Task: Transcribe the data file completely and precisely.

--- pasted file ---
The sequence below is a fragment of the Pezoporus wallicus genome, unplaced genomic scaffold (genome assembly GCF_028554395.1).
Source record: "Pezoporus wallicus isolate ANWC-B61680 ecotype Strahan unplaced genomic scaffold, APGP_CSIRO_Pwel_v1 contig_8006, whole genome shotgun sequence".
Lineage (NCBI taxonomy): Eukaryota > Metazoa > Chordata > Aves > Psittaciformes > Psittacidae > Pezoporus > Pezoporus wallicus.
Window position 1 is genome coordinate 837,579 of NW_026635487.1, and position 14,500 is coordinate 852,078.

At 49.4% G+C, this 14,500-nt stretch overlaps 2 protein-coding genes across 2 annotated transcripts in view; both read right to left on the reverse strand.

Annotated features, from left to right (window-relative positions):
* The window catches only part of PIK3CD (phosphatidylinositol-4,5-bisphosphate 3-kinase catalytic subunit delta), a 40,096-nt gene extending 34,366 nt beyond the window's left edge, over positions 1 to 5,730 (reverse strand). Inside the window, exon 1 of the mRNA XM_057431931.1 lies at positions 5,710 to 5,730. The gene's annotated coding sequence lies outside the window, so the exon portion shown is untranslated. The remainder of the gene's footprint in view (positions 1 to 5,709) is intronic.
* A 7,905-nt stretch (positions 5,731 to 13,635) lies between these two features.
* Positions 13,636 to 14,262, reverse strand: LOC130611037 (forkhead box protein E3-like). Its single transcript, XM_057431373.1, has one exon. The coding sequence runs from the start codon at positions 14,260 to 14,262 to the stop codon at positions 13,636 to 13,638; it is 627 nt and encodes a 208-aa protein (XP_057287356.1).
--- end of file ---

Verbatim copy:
The sequence below is a fragment of the Pezoporus wallicus genome, unplaced genomic scaffold (genome assembly GCF_028554395.1).
Source record: "Pezoporus wallicus isolate ANWC-B61680 ecotype Strahan unplaced genomic scaffold, APGP_CSIRO_Pwel_v1 contig_8006, whole genome shotgun sequence".
Lineage (NCBI taxonomy): Eukaryota > Metazoa > Chordata > Aves > Psittaciformes > Psittacidae > Pezoporus > Pezoporus wallicus.
Window position 1 is genome coordinate 837,579 of NW_026635487.1, and position 14,500 is coordinate 852,078.

At 49.4% G+C, this 14,500-nt stretch overlaps 2 protein-coding genes across 2 annotated transcripts in view; both read right to left on the reverse strand.

Annotated features, from left to right (window-relative positions):
* The window catches only part of PIK3CD (phosphatidylinositol-4,5-bisphosphate 3-kinase catalytic subunit delta), a 40,096-nt gene extending 34,366 nt beyond the window's left edge, over positions 1 to 5,730 (reverse strand). Inside the window, exon 1 of the mRNA XM_057431931.1 lies at positions 5,710 to 5,730. The gene's annotated coding sequence lies outside the window, so the exon portion shown is untranslated. The remainder of the gene's footprint in view (positions 1 to 5,709) is intronic.
* A 7,905-nt stretch (positions 5,731 to 13,635) lies between these two features.
* Positions 13,636 to 14,262, reverse strand: LOC130611037 (forkhead box protein E3-like). Its single transcript, XM_057431373.1, has one exon. The coding sequence runs from the start codon at positions 14,260 to 14,262 to the stop codon at positions 13,636 to 13,638; it is 627 nt and encodes a 208-aa protein (XP_057287356.1).